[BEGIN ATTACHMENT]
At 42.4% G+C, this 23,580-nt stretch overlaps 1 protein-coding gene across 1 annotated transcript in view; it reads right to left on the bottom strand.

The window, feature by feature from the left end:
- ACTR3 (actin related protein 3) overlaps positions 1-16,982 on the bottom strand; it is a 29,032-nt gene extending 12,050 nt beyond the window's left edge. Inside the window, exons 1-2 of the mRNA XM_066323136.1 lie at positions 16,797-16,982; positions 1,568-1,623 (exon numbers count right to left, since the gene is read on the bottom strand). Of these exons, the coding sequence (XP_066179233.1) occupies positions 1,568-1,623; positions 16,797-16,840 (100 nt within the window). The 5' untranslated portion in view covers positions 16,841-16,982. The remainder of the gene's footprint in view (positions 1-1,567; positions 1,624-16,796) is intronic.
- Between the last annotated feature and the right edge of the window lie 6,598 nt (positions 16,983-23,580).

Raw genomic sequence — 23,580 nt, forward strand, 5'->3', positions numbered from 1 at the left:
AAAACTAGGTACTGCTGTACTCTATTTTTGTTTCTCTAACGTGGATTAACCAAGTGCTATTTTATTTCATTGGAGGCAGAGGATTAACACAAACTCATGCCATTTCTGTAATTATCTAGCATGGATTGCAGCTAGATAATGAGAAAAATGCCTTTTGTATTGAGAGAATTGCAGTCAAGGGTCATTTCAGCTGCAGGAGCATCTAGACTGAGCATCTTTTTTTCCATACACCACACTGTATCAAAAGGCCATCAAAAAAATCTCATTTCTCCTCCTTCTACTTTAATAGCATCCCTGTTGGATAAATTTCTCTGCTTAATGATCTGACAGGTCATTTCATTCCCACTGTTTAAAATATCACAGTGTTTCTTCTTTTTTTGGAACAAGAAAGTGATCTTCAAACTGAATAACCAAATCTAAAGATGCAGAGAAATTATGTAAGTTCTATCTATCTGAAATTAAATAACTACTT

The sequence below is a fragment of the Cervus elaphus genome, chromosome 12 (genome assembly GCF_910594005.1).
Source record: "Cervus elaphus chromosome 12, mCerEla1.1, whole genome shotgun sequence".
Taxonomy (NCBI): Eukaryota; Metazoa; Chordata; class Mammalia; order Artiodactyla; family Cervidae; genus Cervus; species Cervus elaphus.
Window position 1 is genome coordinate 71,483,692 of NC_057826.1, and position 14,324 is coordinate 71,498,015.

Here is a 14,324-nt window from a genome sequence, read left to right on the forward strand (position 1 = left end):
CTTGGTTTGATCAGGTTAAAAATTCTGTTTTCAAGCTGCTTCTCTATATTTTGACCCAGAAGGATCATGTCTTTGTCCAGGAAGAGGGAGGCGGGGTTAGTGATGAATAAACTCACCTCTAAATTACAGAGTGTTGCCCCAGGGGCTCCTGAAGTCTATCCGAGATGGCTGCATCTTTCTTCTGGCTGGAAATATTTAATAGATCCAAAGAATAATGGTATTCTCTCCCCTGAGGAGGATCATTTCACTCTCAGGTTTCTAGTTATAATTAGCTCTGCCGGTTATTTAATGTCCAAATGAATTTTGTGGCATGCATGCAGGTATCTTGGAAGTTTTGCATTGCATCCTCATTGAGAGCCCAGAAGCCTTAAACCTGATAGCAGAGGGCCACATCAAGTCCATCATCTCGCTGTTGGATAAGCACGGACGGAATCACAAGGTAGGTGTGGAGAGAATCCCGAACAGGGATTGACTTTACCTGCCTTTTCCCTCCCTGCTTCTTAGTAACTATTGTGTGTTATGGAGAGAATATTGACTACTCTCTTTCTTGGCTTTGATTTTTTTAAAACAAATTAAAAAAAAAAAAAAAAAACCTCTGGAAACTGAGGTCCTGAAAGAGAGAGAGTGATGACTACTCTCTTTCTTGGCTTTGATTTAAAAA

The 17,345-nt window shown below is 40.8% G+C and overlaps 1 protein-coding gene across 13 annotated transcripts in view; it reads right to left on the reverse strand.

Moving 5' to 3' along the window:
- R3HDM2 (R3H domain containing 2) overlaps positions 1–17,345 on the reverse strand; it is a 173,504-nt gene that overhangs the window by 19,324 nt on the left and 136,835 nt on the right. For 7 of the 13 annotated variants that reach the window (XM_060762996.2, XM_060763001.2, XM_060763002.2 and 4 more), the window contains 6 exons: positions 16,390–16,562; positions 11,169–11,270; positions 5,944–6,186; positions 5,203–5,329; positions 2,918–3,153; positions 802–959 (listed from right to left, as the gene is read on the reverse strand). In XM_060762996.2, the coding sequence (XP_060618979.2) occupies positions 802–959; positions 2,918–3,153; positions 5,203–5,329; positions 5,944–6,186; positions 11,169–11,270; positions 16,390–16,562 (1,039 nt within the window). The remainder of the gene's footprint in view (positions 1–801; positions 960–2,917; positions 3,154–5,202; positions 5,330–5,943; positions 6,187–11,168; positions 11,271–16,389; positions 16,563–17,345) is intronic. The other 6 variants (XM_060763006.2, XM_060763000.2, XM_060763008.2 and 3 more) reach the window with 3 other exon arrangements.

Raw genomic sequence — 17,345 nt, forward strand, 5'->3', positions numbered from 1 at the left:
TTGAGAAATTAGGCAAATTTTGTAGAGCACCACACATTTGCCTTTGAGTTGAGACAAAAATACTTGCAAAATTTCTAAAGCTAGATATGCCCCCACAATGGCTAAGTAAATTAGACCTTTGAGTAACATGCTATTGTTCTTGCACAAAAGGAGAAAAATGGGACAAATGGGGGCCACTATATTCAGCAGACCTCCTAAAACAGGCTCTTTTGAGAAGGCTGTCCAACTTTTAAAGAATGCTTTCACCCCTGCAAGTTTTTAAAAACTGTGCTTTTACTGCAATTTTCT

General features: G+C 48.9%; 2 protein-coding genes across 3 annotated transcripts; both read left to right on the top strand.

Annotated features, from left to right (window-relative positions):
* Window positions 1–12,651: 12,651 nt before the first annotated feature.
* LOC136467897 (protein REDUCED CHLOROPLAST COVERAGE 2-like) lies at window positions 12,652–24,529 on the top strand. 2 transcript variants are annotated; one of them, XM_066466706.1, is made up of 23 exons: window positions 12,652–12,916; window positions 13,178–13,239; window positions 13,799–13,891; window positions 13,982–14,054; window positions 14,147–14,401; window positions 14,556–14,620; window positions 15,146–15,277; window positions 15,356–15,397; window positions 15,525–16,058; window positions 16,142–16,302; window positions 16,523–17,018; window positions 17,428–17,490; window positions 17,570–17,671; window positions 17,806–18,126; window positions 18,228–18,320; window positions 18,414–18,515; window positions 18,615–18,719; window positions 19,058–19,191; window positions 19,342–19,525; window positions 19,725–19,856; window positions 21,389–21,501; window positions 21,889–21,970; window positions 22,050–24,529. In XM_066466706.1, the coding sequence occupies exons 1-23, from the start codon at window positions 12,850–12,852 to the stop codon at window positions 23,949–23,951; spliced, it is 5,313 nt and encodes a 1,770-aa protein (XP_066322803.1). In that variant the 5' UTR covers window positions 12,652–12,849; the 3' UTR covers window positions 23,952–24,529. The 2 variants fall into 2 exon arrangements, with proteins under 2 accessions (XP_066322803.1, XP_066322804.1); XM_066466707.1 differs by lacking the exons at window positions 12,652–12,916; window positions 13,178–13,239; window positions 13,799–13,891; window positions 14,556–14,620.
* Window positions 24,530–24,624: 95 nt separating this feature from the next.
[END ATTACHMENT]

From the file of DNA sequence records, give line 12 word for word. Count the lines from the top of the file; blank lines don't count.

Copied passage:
CTTGGTTTGATCAGGTTAAAAATTCTGTTTTCAAGCTGCTTCTCTATATTTTGACCCAGAAGGATCATGTCTTTGTCCAGGAAGAGGGAGGCGGGGTTAGTGATGAATAAACTCACCTCTAAATTACAGAGTGTTGCCCCAGGGGCTCCTGAAGTCTATCCGAGATGGCTGCATCTTTCTTCTGGCTGGAAATATTTAATAGATCCAAAGAATAATGGTATTCTCTCCCCTGAGGAGGATCATTTCACTCTCAGGTTTCTAGTTATAATTAGCTCTGCCGGTTATTTAATGTCCAAATGAATTTTGTGGCATGCATGCAGGTATCTTGGAAGTTTTGCATTGCATCCTCATTGAGAGCCCAGAAGCCTTAAACCTGATAGCAGAGGGCCACATCAAGTCCATCATCTCGCTGTTGGATAAGCACGGACGGAATCACAAGGTAGGTGTGGAGAGAATCCCGAACAGGGATTGACTTTACCTGCCTTTTCCCTCCCTGCTTCTTAGTAACTATTGTGTGTTATGGAGAGAATATTGACTACTCTCTTTCTTGGCTTTGATTTTTTTAAAACAAATTAAAAAAAAAAAAAAAAAACCTCTGGAAACTGAGGTCCTGAAAGAGAGAGAGTGATGACTACTCTCTTTCTTGGCTTTGATTTAAAAA